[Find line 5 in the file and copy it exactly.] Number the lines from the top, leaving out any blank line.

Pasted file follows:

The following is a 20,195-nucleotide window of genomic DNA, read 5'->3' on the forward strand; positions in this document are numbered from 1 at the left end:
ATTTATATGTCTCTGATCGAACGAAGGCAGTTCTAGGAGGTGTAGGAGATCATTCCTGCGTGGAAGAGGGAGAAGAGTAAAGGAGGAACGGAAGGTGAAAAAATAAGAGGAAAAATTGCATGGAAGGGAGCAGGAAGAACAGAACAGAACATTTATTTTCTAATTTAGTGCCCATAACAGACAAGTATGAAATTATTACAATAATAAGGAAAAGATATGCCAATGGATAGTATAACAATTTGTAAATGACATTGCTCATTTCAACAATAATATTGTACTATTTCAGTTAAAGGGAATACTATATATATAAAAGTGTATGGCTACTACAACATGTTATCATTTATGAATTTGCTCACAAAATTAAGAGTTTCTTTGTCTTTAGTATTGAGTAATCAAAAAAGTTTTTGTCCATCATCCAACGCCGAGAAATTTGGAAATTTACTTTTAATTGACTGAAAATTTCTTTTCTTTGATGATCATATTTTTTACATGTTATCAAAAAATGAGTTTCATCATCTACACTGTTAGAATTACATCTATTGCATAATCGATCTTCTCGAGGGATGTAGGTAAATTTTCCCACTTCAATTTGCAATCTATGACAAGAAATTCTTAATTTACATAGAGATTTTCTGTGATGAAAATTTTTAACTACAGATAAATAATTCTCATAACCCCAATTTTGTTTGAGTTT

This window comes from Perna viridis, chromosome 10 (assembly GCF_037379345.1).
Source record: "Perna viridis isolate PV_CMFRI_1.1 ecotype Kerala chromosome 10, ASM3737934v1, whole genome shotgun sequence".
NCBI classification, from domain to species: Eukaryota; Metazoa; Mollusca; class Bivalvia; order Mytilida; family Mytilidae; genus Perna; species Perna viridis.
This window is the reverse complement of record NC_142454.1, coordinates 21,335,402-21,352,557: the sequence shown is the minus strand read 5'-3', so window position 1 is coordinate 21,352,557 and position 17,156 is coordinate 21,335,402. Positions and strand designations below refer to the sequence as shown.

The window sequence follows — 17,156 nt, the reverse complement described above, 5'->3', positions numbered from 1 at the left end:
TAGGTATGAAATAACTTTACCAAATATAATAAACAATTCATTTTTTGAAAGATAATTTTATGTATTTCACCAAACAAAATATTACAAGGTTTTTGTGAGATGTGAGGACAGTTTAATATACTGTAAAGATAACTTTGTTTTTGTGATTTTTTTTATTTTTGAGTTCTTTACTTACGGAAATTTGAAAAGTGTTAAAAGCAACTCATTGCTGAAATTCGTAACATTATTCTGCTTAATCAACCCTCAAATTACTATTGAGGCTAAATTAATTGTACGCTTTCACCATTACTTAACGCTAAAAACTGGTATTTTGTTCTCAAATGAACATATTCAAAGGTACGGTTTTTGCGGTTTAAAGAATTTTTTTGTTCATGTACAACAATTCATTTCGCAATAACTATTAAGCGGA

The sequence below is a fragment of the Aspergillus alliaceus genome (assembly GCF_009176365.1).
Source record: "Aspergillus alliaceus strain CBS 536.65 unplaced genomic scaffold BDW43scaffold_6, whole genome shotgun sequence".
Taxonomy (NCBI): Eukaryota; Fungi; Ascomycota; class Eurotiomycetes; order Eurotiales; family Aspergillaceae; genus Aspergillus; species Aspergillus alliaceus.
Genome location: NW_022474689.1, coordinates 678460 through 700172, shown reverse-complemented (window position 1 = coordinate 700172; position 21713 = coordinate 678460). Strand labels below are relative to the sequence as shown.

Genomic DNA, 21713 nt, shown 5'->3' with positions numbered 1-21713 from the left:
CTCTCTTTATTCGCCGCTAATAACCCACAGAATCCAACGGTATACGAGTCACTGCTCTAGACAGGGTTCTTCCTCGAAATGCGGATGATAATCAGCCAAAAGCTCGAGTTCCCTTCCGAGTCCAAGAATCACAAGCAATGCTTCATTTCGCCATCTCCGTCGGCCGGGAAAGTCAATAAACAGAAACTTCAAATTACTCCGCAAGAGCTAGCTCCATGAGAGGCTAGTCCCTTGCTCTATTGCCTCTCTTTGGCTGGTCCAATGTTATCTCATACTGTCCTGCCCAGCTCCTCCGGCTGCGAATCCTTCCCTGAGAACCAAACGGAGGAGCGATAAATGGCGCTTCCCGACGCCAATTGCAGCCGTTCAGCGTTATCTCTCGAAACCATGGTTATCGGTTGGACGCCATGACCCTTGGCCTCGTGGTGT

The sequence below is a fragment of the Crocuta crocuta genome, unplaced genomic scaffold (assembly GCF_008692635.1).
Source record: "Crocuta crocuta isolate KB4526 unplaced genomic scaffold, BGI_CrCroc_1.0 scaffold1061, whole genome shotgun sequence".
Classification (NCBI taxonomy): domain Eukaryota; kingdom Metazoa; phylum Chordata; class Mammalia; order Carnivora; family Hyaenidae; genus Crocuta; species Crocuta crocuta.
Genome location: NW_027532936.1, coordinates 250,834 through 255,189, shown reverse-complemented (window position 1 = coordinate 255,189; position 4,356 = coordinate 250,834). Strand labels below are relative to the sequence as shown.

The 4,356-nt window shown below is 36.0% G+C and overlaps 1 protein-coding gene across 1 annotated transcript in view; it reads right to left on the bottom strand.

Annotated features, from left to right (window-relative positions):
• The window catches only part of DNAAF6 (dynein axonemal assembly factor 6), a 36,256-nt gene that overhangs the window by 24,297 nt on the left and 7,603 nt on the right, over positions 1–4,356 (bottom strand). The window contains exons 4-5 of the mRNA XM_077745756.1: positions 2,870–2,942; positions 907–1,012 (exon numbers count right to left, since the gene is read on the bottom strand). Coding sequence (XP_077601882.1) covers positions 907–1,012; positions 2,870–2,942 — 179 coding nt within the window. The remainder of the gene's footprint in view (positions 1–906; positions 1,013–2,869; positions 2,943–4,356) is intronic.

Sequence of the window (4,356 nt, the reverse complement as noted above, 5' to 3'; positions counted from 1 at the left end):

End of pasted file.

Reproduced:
NCBI classification, from domain to species: Eukaryota; Metazoa; Mollusca; class Bivalvia; order Mytilida; family Mytilidae; genus Perna; species Perna viridis.